In short, in the Islamic state Houellebecq envisions, the “disasters produced by the liberalization of values” are neutralized. Intimacy and matrimony are connected, and each is a life-commitment, meaning that those who do get married need not worry about ageing alone in most circumstances. At Submission’s outset, its narrator, François, is a classically Houellebecquian character: while he, a famous professor, attracts and sleeps with attractive women (mostly his students), it’s always pretty clear to François that his current partner won’t stick around, and he is concerned with his own ageing and aloneness, both physically and intellectually; a nihilism pervades his relationships. By the novel’s end, buoyed by the reinstitution of patriarchy and the knowledge that he’ll have a satisfying family situation, these anxieties no longer preoccupy François: “I started to realize – and this was a real novelty – that life might actually have more to offer.” And while we are never given much direct insight into what women in the novel think of the new sociopolitical regime, the problem of their ageing alone is sidestepped as well. We are given a glimpse, for instance, of Malika, who is the first wife of Rediger, the president of what is now Islamic University of Paris – Sorbonne. In another Houellebecq novel, a woman like Malika – married to a powerful man, beginning to age – might have ended up sad and desperate at a New Age orgy weekend. Here, she is an extremely important part of a high-powered household.
As to Houellebecq’s other big concern with modern sexual politics, inequality in men’s sexual outcomes persists in Submission’s universe – it is a polygamous society, after all, and Rediger defends this polygamy on Darwinian and utilitarian grounds – but what’s different is that sexual outcomes for men are now dependent, at least partially, on virtue. An effort is made to make sure that what the Islamists perceive to be the right men wind up getting laid, supplanting the purely laissez-faire, anarchic sexual marketplace. This can be seen most clearly in the hints Rediger gives of a concerted state effort to make raise the social status of professional intellectuals (exclusively male by now), thereby making them more attractive to women. “With the right education, [women] can be convinced that looks aren’t what matters … to a certain degree, women can even learn to find a high erotic value in academics,” Rediger says. “On the other hand, we can always just pay teachers more, which simplifies things.” In some cases, even more direct intervention by the Islamists is called for: François is shocked to find that Loiseleur, a brilliant but socially-awkward colleague who François has always thought would never get married, now has a wife, thanks to his bosses. (“Yes, yes, a woman – they found me one,” he says.) The changing fortunes of intellectuals are relevant to Houellebecq’s longstanding sexual concerns: in a memorable passage from The Elementary Particles, Bruno wonders, while watching attractive female students flirt with their less-intellectual classmates, what the future of the life of the mind would be if women no longer prized learnedness in sexual partners. The Muslim Brotherhood of Submission, by consciously building a society in which intellectuals have good sexual outcomes, works to address these concerns, even as they leave some measure of sexual inequality in place.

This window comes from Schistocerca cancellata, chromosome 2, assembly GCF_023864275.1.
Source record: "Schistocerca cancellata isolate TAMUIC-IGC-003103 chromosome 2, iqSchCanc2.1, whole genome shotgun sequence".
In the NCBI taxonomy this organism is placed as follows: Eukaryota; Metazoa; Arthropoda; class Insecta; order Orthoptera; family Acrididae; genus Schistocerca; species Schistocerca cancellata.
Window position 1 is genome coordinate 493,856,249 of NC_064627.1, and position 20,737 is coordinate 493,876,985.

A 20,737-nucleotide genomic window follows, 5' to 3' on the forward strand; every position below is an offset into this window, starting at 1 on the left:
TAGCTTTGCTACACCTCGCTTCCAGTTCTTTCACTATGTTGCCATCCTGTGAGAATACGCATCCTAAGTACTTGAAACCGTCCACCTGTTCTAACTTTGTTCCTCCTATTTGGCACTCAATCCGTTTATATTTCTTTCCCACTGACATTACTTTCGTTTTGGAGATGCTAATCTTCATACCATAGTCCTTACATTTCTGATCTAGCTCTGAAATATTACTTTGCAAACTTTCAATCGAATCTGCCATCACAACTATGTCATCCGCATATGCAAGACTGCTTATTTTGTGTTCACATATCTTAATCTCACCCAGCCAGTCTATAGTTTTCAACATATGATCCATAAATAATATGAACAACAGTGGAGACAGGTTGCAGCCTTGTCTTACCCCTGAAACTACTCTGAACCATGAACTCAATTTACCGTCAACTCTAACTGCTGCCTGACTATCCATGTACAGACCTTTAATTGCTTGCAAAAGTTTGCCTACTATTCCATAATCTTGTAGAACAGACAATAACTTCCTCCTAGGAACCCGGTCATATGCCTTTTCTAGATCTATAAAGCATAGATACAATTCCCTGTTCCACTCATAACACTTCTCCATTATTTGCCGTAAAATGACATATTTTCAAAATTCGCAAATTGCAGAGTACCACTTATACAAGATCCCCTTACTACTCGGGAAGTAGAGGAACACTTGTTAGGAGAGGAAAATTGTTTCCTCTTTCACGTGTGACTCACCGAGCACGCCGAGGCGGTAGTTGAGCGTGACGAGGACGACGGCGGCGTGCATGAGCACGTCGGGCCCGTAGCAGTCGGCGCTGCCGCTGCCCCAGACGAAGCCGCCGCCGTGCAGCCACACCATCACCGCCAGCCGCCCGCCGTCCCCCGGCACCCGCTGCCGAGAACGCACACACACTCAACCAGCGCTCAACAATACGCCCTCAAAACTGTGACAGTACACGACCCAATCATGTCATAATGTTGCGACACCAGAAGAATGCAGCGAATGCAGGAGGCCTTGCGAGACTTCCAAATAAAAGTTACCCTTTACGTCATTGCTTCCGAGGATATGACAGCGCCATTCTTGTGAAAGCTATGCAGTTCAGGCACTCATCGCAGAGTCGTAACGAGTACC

Though others have noted Houellebecq’s favorable portrayal of Islamic France, this reading of Submission may still be somewhat shocking; the novel, seen in this way, is likely much more transgressive than it would be if Houellebecq had just written the Islamophobic screed that his critics reflexively assumed he had written. But I do think the interpretation is justified: the sexual concerns with which his early novels were preoccupied are successfully addressed by the new regime. To be sure, there are other concerns in their place; young women under the rule of the Islamists, now deprived of career opportunities, often seem destined to a state of perpetual adolescence. (When an interviewer objected to Houellebecq’s claim that in Submission “things don’t go all that badly, really,” by bringing up the much-diminished role of women, Houellebecq responded “yes, that’s a whole other problem.”) But, crucially, the sadness that might otherwise befall a Christiane or a Tisserand is avoided. Houellebecq has said that he avoids trying to change society: “That’s the difference between me and a reactionary. I don’t have any interest in turning back the clock because I don’t believe it can be done. You can only observe and describe.” But whether by accident or design, the universe described in Submission is a place where many of the hardships its creator has spent much of his career documenting get eradicated, almost literally overnight. Adam Gopnik, in an indispensable essay, has argued that Houellebecq longs for the Gaullist gender politics of the France of his youth; Submission outlines one barely-plausible way something similar could come about in the 21st century.
Stepping back from this treatment of Houellebecq’s texts, we return to the issue with which we started. Why does Houellebecq’s handling of sexuality matter in terms of how he’s perceived by those of us who seek to engage with dangerous ideas?